A U.S.-Taliban Deal Is Likely. Peace in Afghanistan Is Not.

Oct 3, 2019 | 09:00 GMT

A man walks by election billboards outside of Afghan President Ashraf Ghani's campaign headquarters in Kabul on Sept. 29.

As the U.S. conflict in Afghanistan enters its 19th year, several significant developments have unfolded in recent weeks that will shape the country's security and governance dynamics. 



  • The wider war in Afghanistan will continue until the Taliban and the Afghan government agree to a nationwide cease-fire in separate talks.
  • The continued violence will cause hiccups in U.S.-Taliban negotiations, but their mutual desire for a political settlement will still eventually yield a limited peace deal.
  • The prospects for long-term stability in Afghanistan, however, will be dictated more by the Afghan government that emerges following Sept. 28 elections.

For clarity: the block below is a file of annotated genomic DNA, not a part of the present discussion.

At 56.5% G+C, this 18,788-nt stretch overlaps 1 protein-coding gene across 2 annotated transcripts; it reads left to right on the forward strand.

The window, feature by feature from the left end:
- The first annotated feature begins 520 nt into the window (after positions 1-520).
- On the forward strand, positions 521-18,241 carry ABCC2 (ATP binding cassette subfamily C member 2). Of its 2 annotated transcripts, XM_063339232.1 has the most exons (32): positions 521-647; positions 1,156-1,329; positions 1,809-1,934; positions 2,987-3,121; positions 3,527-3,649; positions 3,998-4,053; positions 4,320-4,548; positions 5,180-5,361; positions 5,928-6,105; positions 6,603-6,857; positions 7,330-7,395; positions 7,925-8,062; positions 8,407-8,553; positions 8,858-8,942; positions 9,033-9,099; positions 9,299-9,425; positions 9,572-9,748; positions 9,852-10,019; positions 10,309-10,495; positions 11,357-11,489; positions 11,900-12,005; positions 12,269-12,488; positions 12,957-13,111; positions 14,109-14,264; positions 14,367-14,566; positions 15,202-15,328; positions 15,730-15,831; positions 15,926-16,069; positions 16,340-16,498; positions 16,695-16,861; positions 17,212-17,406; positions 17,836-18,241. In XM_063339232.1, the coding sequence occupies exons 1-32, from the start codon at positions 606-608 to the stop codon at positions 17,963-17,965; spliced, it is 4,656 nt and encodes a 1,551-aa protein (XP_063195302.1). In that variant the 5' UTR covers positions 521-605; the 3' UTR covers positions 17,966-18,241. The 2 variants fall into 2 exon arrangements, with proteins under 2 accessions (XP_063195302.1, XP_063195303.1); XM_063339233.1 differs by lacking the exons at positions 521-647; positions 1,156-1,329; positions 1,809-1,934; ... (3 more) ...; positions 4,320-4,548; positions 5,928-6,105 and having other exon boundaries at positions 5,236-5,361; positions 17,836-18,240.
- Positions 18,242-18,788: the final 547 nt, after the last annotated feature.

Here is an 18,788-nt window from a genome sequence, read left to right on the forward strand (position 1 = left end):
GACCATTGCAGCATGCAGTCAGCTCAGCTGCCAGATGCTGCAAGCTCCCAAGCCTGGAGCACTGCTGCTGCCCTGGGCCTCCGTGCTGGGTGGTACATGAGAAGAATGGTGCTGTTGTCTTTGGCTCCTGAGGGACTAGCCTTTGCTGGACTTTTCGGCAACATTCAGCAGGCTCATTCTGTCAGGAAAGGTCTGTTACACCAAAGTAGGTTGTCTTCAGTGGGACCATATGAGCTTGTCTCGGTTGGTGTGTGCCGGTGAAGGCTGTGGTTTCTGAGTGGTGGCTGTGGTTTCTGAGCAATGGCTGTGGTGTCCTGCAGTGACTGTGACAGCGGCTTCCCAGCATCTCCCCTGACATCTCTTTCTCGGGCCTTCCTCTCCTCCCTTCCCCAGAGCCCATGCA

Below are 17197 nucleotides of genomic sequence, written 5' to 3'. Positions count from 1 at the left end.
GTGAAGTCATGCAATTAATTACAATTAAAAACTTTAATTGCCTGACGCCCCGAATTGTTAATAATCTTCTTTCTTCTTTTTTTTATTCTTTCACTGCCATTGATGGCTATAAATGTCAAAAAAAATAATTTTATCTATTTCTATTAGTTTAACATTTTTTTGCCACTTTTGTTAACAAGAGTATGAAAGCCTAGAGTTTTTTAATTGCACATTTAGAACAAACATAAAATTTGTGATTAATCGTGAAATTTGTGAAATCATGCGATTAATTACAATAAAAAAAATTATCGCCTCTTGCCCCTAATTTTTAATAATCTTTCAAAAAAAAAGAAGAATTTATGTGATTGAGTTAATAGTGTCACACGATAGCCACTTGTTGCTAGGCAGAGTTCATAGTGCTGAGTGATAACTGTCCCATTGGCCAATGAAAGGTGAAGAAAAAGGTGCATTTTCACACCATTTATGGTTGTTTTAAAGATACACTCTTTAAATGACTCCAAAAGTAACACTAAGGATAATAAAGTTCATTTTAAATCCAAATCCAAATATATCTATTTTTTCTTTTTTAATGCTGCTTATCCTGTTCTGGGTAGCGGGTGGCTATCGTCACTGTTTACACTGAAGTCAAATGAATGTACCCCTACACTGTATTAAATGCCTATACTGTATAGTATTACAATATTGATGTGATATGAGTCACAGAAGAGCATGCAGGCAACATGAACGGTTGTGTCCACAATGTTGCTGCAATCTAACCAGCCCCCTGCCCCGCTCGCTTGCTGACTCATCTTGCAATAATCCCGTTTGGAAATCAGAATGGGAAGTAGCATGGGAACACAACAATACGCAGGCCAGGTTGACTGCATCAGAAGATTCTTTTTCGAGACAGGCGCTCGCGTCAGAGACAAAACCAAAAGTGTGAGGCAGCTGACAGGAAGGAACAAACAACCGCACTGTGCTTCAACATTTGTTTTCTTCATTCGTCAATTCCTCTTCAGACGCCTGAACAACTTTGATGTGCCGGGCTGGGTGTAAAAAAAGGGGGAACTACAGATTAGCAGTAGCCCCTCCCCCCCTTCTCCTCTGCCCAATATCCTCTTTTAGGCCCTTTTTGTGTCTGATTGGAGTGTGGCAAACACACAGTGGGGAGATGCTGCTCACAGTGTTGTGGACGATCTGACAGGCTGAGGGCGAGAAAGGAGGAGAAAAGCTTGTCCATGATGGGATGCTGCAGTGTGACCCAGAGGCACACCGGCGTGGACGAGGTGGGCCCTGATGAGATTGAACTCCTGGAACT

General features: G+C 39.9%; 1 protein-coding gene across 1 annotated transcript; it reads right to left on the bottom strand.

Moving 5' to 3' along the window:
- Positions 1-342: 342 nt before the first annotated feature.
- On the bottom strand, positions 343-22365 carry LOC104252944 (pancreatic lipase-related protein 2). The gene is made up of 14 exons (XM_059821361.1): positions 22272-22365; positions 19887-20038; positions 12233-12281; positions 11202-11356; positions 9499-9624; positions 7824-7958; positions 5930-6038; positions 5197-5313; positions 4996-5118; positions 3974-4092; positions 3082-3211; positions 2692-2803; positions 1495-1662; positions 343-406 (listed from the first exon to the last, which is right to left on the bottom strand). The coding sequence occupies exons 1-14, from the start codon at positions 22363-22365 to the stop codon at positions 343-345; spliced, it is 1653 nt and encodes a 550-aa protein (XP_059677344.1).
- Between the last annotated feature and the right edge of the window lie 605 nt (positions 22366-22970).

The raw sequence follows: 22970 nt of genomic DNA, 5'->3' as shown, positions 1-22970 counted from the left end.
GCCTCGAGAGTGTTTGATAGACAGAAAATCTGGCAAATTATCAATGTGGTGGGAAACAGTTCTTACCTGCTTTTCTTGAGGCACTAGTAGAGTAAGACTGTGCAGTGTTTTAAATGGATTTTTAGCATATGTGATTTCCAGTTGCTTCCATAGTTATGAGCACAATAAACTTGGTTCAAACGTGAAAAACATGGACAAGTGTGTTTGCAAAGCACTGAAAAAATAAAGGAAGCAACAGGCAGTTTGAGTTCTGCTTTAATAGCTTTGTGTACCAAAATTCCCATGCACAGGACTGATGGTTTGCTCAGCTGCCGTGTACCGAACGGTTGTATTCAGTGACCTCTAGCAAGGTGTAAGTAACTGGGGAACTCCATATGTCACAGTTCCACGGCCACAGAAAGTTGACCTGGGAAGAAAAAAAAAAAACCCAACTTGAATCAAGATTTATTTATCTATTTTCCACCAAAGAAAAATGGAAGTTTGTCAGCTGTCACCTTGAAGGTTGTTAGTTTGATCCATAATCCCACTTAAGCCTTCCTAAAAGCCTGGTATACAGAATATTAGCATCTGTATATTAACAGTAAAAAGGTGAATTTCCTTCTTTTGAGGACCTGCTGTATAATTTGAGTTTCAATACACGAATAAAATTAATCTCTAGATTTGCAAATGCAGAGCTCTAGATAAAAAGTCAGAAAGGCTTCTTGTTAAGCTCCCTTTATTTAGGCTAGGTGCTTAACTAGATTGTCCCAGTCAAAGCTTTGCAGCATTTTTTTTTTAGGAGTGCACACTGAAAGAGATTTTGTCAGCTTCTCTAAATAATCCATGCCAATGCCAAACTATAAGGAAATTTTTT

After nearly a year of negotiations, U.S. envoy Zalmay Khalilzad announced a draft peace deal with the Taliban on Sept. 2. But shortly thereafter, an insurgent attack in Kabul prompted U.S. President Donald Trump to abruptly call off negotiations on Sept. 7, which were aimed at starting the long process to finally end their 18-year conflict in Afghanistan. U.S.-Taliban talks, however, were always likely to resume due to the two sides' shared need for a political settlement. And indeed, it looks like they just might in the coming days, with officials from both sides arriving in Pakistan on Oct. 2.  But until the government in Kabul reaches its own "intra-Afghan" cease-fire agreement with the Taliban, fighting will persist regardless of whatever deal the United States eventually strikes with the insurgent organization. And thus, the fate of peace in Afghanistan will hinge more whether the winner of the country's Sept. 28 presidential...

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